Patience is essential to the work presented in this book, then. So is your willingness to invest time in the magical practices and studies in this book. Learning magic takes time and practice, just like learning a musical instrument, a martial art, or anything else worth doing. Plan on setting aside twenty to thirty minutes a day, each and every day, for your magical training, as well as periods of up to an hour for magical workings every week or so. If this is more than you can do, this may not be the right time in your life for you to take up magic, and it makes more sense to accept that and set your sights on something within reach than to go through the motions of magical training without any likelihood of getting results.
The other requirements for Druid magic are straightforward. You will need a place to practice magic, but a spare corner of a bedroom or a backyard will meet that requirement. You will also need a few simple magical tools. A set of Ogham sticks or cards, an altar, four small bowls or cauldrons, eight small stones, a wand, another small cauldron, and a bag that can be hung around your neck form the complete toolkit for this book. All of them can be made or bought inexpensively.
You already have the most important tools of magic—your own body and mind, and the living Earth all around you—and all the other magical tools simply help you learn how to tap into a power that has always been all around you. If you are ready to start learning the ways of that power, this book can be your guide.
use of ROC's words, I began to consider that new ways of working magic were going to appear, my thoughts turned toward the forms of magic. By “new magic,” I thought what was meant were new forms of ritual or new ways of contacting spiritual sources of energy and power. I had to grow in my own experience to realize that this isn't what was meant at all. It's not that new forms may not appear or have not appeared; people are experimenting with magical forms and rituals all the time. But the essence of a new magic—the kind of thing ROC was talking about and I assume my inner contact was predicting—lies in a new understanding of the nature of magic itself. Not just an understanding of how to do it, but of what it is.
Magic, as John Michael eloquently points out in this book, is not some glamorous, supernatural power apart from life. It is the energies and processes of life itself. It is rooted in our connectedness with the life of the world around us, and its greatest effect is to root us and connect us even more fully. In fact, one could say that magic is the expression of our connectedness. A magician, we come to see, is not someone who stands apart and wields vast forces in some impersonal manner from a lonely mountain top. Rather he or she is a person who is immersed in the world, a participant, part of the life of nature, part of the life of humanity, at home in forests and in cities, wherever life is. To “do magic” is to serve life. It is to enhance the capacity of life, in whatever form, to be fully what it is and to become perhaps more than it might expect.
John Michael knows this point and is able to convey it in clear and compelling prose. He is not only a fine and experienced magician. He is also a blessedly fine writer. I'm envious on both counts!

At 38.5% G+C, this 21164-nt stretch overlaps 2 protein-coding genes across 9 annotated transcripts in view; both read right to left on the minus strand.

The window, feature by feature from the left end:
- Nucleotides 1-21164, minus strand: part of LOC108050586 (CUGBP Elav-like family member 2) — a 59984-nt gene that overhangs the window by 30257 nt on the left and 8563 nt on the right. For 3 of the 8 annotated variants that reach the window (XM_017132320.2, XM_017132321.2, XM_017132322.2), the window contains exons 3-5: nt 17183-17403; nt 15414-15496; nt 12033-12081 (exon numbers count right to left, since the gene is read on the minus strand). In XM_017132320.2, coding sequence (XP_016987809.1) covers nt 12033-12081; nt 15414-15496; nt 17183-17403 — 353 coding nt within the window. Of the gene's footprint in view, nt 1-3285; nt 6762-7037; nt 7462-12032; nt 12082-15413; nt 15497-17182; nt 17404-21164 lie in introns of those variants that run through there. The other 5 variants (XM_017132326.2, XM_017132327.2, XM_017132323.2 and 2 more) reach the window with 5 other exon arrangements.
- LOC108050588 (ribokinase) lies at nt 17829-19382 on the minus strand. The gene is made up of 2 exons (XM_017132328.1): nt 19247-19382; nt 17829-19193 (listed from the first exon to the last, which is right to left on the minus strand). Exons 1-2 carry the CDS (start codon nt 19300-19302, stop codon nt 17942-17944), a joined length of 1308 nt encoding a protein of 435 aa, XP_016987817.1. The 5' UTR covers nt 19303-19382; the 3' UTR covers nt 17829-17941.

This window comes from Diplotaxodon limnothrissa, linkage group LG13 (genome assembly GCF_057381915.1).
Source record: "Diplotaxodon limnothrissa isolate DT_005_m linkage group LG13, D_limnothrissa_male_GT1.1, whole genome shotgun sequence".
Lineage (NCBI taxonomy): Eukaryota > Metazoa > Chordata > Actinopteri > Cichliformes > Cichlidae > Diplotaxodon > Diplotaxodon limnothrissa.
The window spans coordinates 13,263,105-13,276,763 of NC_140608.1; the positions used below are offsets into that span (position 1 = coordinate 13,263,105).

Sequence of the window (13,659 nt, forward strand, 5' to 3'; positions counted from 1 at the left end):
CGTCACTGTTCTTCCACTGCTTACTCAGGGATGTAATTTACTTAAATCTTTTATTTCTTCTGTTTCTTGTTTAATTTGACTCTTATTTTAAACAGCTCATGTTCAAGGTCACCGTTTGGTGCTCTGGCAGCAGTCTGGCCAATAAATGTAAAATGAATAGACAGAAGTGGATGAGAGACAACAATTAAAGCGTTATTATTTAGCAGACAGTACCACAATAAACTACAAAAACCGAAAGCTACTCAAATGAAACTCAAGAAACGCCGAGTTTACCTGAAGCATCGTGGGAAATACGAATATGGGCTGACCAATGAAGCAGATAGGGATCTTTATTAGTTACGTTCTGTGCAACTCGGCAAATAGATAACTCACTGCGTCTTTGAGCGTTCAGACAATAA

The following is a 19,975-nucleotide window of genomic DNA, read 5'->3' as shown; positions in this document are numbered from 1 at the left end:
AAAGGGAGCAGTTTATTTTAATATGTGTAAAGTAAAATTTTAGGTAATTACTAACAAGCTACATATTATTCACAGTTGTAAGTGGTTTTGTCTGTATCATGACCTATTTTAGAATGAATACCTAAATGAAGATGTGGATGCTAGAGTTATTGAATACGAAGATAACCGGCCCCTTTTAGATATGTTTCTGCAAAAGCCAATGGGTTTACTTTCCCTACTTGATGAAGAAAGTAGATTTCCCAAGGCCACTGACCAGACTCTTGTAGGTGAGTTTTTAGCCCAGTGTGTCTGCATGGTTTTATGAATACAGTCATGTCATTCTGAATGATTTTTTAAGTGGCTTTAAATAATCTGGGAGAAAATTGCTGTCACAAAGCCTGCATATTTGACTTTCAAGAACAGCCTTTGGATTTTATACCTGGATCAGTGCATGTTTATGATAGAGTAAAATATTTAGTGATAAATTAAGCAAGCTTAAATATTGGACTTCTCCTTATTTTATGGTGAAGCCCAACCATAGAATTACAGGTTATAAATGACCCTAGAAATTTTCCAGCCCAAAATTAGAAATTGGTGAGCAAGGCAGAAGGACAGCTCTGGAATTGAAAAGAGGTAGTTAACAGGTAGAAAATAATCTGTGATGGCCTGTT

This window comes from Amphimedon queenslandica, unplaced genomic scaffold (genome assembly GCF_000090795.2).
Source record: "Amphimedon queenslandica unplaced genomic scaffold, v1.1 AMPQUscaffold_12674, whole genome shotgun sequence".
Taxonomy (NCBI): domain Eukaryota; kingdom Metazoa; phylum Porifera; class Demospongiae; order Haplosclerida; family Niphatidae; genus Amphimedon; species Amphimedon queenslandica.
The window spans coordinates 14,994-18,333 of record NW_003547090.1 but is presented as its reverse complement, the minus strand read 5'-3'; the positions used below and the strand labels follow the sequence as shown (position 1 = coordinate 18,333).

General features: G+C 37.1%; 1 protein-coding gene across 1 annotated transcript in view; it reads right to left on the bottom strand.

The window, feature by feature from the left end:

In this book, John Michael is presenting a specific form of magic, namely Druid magic. The specificity is important. In our world, life manifests through forms and bodies. It possesses particularity. The raccoons that occasionally sleep in the trees in my backyard are not the same as the trees, and both are different from me. Druid magic is not the Hermetic magic of the Order of the Golden Dawn, nor is it Egyptian magic, nor Native American magic. It's important to understand and honor the differences and not attempt to make one the other. I would make a poor raccoon and an even poorer tree.
So John Michael gifts us with a powerful form based on ancient traditions. If we are Druids, we can appreciate the connectedness and depth this magical form offers us with all that we love and honor in the Druid path. If we are not Druids, we can still appreciate the spirit of connection and depth of practice this book offers and the vision it offers of holistic ways, connected ways, and collaborative ways of doing magic.
Either way, it offers us a chance to fulfill the vision of a new magic, for behind the practices and techniques John Michael offers is something I feel is more subtle and maybe more important: the idea that it isn't a new magic that is evolving but new magicians. It is magicians who understand the honor of being human but at the same time the responsibility and joy of being connected, of being part of a larger wholeness of life and serving the energies that flow through that wholeness. It is the vision of a magician who loves, indeed who is love.
The Druid path may well offer a greater opportunity to come to this place, but it is really open to any of us, whatever path we walk. For magical forms can come and go and, as ROC pointed out, will come and go, but the magical place of interconnectedness and love where we can stand in collaboration with the world is always available to us. Learning how to go to that place and stand there and be a sacred mage in service to all life: that is the new magic. Its secrets are in each of us. From that place we can step into any magical or ritual form. When we do, the magic that is forever and always in us will enliven and enlighten the magic that is potential in the form.
This is the vision that John Michael Greer offers. He is truly one of the New Magicians.
ROC would have been pleased.
Author of Blessing: The Art and the Practice;
The Story Tree; Apprenticed to Spirit